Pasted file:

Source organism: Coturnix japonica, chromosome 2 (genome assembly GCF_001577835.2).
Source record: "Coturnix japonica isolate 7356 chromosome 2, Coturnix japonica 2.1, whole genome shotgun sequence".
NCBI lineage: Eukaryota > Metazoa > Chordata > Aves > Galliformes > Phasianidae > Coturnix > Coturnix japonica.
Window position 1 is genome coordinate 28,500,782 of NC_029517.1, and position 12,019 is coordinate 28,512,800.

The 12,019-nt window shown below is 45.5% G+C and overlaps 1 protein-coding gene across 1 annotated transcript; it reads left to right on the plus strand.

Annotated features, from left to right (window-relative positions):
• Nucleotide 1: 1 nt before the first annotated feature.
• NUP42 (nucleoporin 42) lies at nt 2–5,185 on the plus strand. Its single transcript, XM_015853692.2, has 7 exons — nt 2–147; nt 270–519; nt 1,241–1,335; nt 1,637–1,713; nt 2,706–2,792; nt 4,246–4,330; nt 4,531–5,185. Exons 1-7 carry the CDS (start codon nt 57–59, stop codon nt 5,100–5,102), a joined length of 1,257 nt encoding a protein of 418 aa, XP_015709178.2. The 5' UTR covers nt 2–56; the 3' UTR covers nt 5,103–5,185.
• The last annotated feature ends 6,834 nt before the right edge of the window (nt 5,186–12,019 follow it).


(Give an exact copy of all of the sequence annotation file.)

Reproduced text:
Source organism: Coturnix japonica, chromosome 2 (genome assembly GCF_001577835.2).
Source record: "Coturnix japonica isolate 7356 chromosome 2, Coturnix japonica 2.1, whole genome shotgun sequence".
NCBI lineage: Eukaryota > Metazoa > Chordata > Aves > Galliformes > Phasianidae > Coturnix > Coturnix japonica.
Window position 1 is genome coordinate 28,500,782 of NC_029517.1, and position 12,019 is coordinate 28,512,800.

The 12,019-nt window shown below is 45.5% G+C and overlaps 1 protein-coding gene across 1 annotated transcript; it reads left to right on the plus strand.

Annotated features, from left to right (window-relative positions):
• Nucleotide 1: 1 nt before the first annotated feature.
• NUP42 (nucleoporin 42) lies at nt 2–5,185 on the plus strand. Its single transcript, XM_015853692.2, has 7 exons — nt 2–147; nt 270–519; nt 1,241–1,335; nt 1,637–1,713; nt 2,706–2,792; nt 4,246–4,330; nt 4,531–5,185. Exons 1-7 carry the CDS (start codon nt 57–59, stop codon nt 5,100–5,102), a joined length of 1,257 nt encoding a protein of 418 aa, XP_015709178.2. The 5' UTR covers nt 2–56; the 3' UTR covers nt 5,103–5,185.
• The last annotated feature ends 6,834 nt before the right edge of the window (nt 5,186–12,019 follow it).